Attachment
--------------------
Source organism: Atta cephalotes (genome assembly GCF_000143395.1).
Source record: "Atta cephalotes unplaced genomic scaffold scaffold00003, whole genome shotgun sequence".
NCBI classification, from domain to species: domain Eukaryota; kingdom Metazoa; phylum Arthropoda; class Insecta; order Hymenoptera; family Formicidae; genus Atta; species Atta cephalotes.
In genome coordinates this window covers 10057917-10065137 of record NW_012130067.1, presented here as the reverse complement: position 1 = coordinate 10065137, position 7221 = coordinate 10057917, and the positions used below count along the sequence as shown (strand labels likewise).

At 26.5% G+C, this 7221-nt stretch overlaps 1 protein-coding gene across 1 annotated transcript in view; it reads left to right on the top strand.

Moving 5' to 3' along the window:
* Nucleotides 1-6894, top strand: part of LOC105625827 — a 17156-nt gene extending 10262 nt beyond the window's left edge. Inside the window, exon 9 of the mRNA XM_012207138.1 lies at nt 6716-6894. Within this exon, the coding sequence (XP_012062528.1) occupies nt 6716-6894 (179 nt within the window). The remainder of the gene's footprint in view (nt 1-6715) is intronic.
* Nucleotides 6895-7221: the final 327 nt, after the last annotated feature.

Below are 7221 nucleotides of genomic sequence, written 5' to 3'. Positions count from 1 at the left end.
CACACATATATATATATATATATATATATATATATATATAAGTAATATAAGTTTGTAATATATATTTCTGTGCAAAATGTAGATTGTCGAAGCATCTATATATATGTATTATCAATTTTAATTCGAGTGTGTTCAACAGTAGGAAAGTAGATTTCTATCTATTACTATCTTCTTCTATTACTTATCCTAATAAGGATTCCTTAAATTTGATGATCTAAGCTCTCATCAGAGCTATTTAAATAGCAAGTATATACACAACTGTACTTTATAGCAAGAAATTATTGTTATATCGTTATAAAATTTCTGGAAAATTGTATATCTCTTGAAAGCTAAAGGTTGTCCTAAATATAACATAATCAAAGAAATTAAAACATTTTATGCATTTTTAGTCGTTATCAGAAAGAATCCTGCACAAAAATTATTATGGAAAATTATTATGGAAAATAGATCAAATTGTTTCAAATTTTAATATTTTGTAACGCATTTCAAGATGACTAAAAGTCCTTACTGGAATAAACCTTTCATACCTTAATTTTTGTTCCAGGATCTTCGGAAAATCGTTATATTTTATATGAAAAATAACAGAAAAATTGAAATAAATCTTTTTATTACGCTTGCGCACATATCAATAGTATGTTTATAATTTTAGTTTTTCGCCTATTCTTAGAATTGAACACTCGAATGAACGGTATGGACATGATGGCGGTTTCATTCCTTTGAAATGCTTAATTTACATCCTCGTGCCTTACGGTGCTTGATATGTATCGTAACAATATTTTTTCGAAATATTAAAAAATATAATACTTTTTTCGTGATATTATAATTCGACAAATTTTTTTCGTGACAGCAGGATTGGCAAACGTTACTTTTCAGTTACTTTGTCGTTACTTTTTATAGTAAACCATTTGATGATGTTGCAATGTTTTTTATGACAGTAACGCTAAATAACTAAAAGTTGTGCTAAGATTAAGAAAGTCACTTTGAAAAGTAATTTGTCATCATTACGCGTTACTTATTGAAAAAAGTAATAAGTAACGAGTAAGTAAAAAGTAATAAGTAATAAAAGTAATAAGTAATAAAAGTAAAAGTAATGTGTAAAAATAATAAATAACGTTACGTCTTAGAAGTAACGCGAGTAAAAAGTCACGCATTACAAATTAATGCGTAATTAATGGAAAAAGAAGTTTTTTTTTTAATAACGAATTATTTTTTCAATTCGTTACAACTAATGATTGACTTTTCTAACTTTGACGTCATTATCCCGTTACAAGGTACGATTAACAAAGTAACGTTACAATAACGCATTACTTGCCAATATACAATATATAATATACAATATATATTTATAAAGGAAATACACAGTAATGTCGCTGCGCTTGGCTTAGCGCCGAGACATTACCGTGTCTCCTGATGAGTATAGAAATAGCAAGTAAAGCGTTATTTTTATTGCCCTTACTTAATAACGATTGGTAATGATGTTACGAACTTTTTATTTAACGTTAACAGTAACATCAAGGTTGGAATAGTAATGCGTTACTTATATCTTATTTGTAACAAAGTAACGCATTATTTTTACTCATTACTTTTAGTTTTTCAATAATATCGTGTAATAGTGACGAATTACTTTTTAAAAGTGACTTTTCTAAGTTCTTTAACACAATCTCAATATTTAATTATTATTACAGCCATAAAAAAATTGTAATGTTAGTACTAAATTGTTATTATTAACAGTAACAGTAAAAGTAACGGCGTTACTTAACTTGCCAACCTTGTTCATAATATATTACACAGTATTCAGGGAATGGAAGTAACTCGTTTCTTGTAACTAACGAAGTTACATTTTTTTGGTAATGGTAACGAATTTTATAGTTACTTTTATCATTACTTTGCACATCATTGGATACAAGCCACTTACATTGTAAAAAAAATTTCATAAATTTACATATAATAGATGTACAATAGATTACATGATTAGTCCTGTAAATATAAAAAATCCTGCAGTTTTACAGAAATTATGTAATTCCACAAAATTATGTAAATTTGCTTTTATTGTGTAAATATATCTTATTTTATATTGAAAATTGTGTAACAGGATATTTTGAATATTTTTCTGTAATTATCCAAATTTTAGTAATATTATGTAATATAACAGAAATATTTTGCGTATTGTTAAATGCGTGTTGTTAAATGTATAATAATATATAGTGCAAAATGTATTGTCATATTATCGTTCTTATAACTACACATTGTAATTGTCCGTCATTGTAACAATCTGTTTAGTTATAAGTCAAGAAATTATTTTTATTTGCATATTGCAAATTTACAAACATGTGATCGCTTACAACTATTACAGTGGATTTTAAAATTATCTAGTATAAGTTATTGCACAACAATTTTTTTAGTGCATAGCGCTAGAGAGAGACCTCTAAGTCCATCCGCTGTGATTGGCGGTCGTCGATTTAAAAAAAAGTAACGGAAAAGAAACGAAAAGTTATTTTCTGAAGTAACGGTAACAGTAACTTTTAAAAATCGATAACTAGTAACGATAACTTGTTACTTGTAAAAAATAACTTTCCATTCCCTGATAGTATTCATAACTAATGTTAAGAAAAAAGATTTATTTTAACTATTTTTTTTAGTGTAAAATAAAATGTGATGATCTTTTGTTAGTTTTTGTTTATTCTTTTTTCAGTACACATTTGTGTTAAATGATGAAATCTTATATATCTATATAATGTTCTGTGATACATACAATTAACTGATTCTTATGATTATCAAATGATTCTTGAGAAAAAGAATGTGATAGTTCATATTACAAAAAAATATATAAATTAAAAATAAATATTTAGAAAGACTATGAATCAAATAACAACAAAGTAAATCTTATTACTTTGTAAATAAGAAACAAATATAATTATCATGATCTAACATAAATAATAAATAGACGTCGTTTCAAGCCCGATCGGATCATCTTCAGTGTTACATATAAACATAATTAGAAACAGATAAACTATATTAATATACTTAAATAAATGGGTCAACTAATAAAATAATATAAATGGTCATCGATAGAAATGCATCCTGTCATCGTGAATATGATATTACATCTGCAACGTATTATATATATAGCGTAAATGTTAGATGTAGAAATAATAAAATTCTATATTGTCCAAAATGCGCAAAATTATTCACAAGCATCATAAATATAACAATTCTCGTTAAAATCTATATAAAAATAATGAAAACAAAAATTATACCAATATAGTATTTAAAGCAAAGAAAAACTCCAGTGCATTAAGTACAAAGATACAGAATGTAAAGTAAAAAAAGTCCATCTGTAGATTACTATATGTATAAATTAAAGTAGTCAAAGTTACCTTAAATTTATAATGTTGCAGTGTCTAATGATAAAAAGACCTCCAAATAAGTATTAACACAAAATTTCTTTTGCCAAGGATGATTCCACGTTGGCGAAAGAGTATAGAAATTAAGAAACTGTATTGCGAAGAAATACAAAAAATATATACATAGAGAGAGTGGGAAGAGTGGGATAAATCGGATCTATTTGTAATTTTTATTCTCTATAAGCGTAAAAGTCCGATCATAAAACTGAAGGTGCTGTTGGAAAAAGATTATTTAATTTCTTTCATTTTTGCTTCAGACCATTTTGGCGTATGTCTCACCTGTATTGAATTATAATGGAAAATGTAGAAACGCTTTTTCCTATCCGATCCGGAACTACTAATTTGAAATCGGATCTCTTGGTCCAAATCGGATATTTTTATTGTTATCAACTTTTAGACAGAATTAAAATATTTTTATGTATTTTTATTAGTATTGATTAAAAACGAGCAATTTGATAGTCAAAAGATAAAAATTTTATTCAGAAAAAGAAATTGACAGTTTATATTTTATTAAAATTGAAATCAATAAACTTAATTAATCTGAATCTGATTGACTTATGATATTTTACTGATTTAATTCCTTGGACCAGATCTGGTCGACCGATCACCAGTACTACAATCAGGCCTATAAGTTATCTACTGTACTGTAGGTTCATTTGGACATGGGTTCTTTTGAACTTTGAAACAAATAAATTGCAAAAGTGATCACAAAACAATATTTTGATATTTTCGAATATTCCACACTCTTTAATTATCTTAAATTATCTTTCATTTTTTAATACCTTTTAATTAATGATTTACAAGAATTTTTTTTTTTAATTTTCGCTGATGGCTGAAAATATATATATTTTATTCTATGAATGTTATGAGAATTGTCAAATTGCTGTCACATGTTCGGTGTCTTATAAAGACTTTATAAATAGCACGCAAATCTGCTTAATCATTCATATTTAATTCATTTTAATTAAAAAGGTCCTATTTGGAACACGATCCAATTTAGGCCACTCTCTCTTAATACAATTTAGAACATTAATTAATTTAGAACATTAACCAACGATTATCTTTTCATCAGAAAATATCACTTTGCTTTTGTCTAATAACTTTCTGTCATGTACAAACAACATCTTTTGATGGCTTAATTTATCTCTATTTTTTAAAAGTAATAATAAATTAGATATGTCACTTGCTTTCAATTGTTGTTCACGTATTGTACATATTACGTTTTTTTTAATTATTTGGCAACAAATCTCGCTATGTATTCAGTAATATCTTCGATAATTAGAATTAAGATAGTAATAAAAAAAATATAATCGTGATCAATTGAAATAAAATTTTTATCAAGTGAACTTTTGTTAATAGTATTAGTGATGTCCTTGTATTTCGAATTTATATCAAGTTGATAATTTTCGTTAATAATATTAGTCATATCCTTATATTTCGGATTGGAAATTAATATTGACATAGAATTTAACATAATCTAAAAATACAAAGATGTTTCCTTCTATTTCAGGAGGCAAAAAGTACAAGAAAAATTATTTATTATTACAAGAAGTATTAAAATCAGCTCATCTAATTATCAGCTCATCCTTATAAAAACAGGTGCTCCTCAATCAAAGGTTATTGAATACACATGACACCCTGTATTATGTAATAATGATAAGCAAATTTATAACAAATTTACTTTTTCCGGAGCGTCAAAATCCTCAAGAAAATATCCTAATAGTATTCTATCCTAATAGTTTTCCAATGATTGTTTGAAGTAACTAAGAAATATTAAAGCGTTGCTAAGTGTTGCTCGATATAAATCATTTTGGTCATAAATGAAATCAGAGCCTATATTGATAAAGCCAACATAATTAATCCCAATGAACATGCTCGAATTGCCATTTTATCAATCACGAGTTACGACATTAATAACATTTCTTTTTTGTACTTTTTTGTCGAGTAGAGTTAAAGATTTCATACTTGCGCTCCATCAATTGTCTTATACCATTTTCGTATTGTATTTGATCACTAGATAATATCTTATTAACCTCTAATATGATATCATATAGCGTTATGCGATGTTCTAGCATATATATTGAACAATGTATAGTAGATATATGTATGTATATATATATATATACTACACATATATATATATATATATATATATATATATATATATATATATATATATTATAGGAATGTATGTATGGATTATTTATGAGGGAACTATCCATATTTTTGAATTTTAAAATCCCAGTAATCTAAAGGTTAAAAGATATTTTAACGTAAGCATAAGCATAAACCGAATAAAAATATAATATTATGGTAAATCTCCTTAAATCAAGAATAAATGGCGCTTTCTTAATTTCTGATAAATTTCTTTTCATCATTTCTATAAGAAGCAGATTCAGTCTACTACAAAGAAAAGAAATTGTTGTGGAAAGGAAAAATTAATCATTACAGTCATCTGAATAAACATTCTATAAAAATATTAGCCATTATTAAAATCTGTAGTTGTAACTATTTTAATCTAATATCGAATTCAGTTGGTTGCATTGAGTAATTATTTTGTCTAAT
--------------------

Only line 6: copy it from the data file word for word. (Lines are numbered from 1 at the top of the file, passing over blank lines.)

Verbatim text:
Moving 5' to 3' along the window: